Friday, 1 December 2006

When "green" is not exactly #00FF00...

When one is enthusiastic about something, one has the tendency to always see the bottle half full. For example, take me, add Ruby On Rails, shake a bit, sprinkle with some J2EE frustrations and you end up saying 'yeah, sure!' to a project that is not so green-field like after all.
In my case, moving away from the current Excel spreadsheet my users have, towards a full blown web application, also means doing some integration which does not currently exist. That is the point where green becomes #40FF00.
The integration here consists of an existing database, which is read-only for me (as I have to use views) in order to trigger the inserts into my new db. To make things more interesting, the view primary key is actually a composite key made of 2 strings. When you look at Rails, that does not fit the profile of a walk through a green field ! Composite keys : not supported. String primary keys : not supported.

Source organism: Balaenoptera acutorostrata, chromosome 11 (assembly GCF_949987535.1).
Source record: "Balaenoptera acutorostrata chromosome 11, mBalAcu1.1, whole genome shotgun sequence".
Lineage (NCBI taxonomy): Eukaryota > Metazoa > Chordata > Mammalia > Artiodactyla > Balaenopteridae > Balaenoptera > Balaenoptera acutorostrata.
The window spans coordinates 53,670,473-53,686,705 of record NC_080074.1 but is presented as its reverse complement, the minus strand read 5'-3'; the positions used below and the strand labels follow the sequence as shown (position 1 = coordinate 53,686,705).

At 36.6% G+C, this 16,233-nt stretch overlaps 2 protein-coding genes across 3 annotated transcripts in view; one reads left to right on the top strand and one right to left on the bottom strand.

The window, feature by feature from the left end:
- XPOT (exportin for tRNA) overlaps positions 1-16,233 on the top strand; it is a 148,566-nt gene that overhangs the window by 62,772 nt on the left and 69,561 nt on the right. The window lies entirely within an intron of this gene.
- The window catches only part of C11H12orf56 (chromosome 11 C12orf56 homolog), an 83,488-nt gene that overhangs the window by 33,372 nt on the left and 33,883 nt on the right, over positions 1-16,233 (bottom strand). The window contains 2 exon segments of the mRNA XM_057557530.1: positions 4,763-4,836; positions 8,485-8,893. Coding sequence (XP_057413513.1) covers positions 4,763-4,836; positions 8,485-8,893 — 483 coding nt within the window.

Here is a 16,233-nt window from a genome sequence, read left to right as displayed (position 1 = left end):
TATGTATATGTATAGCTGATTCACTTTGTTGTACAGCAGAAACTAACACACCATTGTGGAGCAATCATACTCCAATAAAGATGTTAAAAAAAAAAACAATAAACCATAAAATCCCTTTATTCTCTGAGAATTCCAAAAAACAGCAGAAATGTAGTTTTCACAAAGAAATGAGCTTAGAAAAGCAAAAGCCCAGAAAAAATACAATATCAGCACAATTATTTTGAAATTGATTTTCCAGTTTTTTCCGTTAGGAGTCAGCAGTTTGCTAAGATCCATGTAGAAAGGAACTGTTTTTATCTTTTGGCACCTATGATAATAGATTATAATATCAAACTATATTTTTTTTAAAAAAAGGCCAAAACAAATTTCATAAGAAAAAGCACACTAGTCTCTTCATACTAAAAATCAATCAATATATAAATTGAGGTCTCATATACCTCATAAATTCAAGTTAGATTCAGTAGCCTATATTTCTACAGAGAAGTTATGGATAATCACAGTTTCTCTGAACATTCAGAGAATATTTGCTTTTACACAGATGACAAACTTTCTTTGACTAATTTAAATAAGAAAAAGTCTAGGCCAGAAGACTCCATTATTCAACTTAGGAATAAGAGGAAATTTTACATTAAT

So I did some thinking (at least I believe I have) and came up with the following architecture.
It is sort of a NAT for the id...Let me explain:
I have a sequence that will provide me the id Rails likes. I have a table that stores the id corresponding to my view composite primary key. I have a function that does a look-up in the table, if it finds an id for my composite key elements, it returns; if it does not, it gets the next value from the sequence, inserts in my look-up table and returns the newly created id.
Then the table I work from in Rails is actually a view on my source view, which uses the function to replace the composite string primary key by a good old integer primary key, to make Rails happy. Performance wise, the 1st time, it is slow, but the second it gives fairly good response time. Et voila!
Testing is ongoing, if I find something fishy, I'll post about it.